Not all restaurant layouts are suited for cooking instruction. While the kitchen may seem ideal, most restaurant kitchens aren’t set up to accommodate large groups, which leaves the dining room or a private dining space as the likely option.
What equipment do you need?
Think through everything you’ll need for a class to go smoothly. For instance, using your dining room would require tables to be protected with cloths or carving boards. And since you’re not working in a kitchen, you’ll need to do more prep work and have the right equipment, like portable burners, which may put pressure on your electrical systems.
What type of classes will you offer?
There are two kinds of cooking classes to consider: one in which students will be active participants and cook their own meals, or one in which a chef will demonstrate and let students taste the final product. Think through which format makes sense for your physical space and what you’re trying to achieve.
Who will teach the class?
A chef may be able to whip up fantastic dishes but might lack the skills to explain their process in a way that anyone can understand. When choosing your instructor, consider which members of your staff are both kitchen savvy and have strong communication skills.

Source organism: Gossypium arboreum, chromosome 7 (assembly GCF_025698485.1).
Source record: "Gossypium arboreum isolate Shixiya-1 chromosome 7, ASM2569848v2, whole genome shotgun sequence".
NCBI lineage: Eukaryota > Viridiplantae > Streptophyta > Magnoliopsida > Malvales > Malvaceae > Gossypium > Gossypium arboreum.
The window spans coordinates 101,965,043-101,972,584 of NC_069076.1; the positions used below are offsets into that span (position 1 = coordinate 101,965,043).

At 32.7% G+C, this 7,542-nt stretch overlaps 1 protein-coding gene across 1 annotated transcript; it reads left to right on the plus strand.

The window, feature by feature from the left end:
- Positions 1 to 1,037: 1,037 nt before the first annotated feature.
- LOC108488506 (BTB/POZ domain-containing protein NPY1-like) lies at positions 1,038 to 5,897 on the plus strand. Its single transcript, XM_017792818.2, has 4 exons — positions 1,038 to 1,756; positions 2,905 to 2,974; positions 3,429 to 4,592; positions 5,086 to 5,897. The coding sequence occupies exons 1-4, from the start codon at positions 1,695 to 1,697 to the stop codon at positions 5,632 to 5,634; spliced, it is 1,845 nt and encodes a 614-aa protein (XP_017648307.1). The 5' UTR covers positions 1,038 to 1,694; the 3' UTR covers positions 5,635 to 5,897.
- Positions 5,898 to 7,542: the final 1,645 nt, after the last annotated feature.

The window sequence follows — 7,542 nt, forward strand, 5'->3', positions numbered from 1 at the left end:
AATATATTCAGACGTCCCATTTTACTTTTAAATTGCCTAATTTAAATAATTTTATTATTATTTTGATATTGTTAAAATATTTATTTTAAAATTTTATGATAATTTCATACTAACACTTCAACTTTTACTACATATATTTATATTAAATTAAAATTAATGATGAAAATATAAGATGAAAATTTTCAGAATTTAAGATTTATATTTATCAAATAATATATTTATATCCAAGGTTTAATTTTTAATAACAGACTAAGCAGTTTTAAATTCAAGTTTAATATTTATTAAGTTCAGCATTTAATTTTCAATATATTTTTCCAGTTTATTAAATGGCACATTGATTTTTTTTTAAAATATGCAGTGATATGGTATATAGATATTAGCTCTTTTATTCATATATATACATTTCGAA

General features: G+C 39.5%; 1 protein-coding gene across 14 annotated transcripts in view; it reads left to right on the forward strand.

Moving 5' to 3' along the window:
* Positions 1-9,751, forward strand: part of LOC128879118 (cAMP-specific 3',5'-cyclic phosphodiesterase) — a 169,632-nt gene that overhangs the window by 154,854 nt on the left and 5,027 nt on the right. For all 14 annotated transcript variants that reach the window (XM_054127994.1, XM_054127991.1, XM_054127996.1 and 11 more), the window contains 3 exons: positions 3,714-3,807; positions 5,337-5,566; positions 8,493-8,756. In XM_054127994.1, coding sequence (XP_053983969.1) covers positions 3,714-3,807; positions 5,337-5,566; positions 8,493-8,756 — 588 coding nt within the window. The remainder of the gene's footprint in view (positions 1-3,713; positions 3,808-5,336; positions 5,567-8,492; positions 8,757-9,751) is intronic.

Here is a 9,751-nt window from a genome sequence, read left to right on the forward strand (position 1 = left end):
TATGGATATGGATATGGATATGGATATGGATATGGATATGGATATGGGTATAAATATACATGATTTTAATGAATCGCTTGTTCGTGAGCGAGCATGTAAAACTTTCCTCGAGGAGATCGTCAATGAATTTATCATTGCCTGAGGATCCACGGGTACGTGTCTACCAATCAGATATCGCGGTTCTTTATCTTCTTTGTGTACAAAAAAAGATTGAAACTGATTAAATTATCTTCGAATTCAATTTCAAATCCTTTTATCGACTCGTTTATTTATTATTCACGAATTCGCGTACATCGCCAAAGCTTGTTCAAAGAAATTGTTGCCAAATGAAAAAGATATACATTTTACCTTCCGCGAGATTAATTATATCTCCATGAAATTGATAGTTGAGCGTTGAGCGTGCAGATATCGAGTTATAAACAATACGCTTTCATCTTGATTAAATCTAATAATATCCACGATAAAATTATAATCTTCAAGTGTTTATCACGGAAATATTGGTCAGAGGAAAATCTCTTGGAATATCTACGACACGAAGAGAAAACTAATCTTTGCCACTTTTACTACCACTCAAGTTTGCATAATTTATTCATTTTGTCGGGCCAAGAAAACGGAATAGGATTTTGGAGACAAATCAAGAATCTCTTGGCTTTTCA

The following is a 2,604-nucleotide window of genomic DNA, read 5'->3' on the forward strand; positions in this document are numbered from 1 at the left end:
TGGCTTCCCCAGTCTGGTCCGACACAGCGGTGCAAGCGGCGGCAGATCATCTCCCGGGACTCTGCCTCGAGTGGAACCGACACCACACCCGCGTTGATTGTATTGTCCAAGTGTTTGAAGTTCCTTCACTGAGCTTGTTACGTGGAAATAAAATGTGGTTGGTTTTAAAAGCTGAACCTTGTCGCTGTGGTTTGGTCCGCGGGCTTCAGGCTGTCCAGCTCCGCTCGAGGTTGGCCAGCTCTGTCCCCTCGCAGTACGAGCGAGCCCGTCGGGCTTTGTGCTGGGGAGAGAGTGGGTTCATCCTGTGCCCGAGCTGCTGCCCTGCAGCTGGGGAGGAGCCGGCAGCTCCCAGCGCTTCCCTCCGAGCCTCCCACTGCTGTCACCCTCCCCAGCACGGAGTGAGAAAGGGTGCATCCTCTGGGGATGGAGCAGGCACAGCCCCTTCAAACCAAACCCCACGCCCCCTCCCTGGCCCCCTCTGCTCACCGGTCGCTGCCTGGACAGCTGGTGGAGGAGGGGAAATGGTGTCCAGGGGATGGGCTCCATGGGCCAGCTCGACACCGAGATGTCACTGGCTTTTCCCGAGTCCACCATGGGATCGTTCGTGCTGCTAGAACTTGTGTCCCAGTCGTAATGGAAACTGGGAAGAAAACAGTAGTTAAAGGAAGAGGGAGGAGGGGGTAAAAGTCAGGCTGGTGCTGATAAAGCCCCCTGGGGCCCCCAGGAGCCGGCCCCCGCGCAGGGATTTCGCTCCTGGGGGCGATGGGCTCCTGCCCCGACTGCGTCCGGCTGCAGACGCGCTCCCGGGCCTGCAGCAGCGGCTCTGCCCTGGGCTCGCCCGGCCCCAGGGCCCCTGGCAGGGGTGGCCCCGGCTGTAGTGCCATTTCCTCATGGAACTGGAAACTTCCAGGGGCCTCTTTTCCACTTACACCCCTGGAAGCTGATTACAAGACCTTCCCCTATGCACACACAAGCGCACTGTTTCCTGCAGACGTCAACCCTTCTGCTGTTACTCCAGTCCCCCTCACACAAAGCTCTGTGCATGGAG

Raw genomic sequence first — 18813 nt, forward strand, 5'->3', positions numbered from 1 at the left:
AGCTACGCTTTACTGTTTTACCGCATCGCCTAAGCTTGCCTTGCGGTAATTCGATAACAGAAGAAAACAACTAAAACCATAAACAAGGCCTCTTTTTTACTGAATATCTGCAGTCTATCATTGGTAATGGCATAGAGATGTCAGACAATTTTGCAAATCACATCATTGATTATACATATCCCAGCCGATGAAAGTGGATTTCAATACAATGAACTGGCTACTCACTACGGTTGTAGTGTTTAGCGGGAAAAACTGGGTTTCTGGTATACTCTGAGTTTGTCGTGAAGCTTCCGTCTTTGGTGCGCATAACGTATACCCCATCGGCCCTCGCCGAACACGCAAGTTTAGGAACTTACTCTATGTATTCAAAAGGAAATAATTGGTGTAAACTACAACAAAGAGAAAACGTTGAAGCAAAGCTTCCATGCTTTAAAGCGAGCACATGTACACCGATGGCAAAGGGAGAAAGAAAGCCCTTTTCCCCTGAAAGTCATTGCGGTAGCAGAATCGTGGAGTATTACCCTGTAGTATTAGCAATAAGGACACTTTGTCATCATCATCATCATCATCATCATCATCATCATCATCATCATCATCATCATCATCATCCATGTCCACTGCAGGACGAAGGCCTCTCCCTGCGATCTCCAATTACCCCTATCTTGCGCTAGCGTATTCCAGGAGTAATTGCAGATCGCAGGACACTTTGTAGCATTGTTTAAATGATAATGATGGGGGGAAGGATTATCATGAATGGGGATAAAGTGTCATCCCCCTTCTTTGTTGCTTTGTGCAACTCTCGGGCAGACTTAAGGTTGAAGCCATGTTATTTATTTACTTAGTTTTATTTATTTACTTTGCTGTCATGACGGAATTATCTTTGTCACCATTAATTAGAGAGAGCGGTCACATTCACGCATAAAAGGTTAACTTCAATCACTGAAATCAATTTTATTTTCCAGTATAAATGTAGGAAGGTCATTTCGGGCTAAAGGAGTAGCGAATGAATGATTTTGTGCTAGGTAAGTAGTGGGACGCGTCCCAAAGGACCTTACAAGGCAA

How will it impact my brand?
Cooking classes will impact your restaurant’s brand—positively or negatively so doing it right can be a big boost to your restaurant. Make sure any dish you create in a class is of equal quality to what your restaurant serves. Even if your restaurant serves top-notch dishes, if a guest has poor experience in one of your cooking classes, it will likely impact how they view your brand as a whole.
Don’t be afraid of cannibalizing your business by sharing a few secret recipes. If a guest now knows how to make one of your famous signature dishes at home, they’ll likely order something different the next time they visit your restaurant to experience more of your menu.
Related: How Chipotle combines customer and digital engagement strategies to reach new revenue heights
Hit the streets